Record Display for the EPA National Library Catalog


Main Title Soils Investigation for Infiltration-based Green Infrastructure for Sewershed Management (Omaha, NE).
Author W., Shuster ; S., Dadio
CORP Author National Risk Management Research Lab., Cincinnati, OH.
Year Published 2014
Report Number EPA/600/R-14/063
Stock Number PB2016-100735
Additional Subjects Soils ; Sewershed management ; Rainfall ; Stormwater ; Sewer systems ; Stormwater volume ; Water resources
Internet Access
Description Access URL
Library Call Number Additional Info Location Last
NTIS  PB2016-100735 Some EPA libraries have a fiche copy filed under the call number shown. 07/26/2022
Collation 115p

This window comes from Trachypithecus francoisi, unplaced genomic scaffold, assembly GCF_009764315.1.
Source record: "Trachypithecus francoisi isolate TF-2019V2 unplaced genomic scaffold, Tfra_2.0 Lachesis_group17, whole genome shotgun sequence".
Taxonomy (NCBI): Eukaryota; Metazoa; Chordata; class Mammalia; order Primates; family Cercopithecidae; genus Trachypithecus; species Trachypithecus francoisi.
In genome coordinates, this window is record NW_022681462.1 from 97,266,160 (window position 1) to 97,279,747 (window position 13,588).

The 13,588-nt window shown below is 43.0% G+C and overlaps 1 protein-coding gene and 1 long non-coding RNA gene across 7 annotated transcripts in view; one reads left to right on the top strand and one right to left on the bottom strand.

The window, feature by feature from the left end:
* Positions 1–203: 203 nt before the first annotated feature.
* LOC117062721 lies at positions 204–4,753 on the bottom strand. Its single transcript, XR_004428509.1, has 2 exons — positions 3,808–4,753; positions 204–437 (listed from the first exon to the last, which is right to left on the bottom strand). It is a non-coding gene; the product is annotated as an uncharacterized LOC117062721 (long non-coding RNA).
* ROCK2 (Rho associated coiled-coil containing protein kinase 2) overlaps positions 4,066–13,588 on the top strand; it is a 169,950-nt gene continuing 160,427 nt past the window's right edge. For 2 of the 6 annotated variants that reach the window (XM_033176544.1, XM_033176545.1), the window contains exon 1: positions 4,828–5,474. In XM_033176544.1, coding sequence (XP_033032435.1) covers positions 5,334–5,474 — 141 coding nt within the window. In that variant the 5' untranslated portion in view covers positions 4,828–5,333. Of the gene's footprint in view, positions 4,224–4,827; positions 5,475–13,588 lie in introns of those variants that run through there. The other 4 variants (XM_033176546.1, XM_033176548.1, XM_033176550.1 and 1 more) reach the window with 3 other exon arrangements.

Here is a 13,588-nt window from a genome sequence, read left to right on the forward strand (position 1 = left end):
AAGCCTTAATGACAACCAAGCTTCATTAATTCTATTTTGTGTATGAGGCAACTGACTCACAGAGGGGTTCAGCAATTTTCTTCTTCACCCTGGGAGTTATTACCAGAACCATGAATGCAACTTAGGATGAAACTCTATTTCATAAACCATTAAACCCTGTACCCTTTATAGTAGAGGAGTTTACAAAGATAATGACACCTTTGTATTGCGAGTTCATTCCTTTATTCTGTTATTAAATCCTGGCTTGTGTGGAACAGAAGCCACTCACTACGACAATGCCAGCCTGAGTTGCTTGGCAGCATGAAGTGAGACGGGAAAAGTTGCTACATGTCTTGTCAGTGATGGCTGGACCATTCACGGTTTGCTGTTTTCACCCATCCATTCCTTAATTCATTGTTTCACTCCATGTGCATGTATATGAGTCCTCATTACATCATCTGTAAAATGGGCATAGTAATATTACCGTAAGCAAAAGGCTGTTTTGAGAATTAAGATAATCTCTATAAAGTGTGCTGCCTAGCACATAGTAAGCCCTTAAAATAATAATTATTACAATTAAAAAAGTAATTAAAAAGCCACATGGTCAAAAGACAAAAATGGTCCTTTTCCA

Infiltration-based green infrastructure and related retrofits for sewershed-level rainfall and stormwater volume capture (e.g., rain gardens, cisterns, etc.) are increasingly being recognized as management options to reduce stormwater volume contribution into combined sewer systems. A hybrid approach with green and grey infrastructures playing to their respective strengths may allow for downsizing or elimination of some ageing grey infrastructure CSO controls. Since CSO activity is typically greater in urban core areas, opportunities to leverage vacant land mass, park land, and other transitional land uses are abundant. However, little is known about urban soils or how these soils may store and transmit water resources. We, therefore, developed an established protocol to characterize soil taxonomic and hydraulic properties and deployed for field studies in Omaha, NE, July 2012. Parcels were selected by City of Omaha wastewater officials in areas where the local sewershed may benefit from additional detention capacity. Urban Omaha, NE, soils ranged in texture from silt-loams to silty clay loams with overall low measured surface infiltration rates. Subsoil permeability was slow, and drainage in the subsurface was limited. A modeling exercise was used to show how field data can be used to approximate GI performance in a large park setting (Fontenelle Park, Omaha, NE) and illustrate how larger land areas may be used to provide sufficient volume capture and capacity to compensate for the limitations of overall slow soil drainage rates. A discussion on how soils can be managed to set the stage for improved hydrologic services and effective land use planning for GI integration into existing wastewater management systems is provided.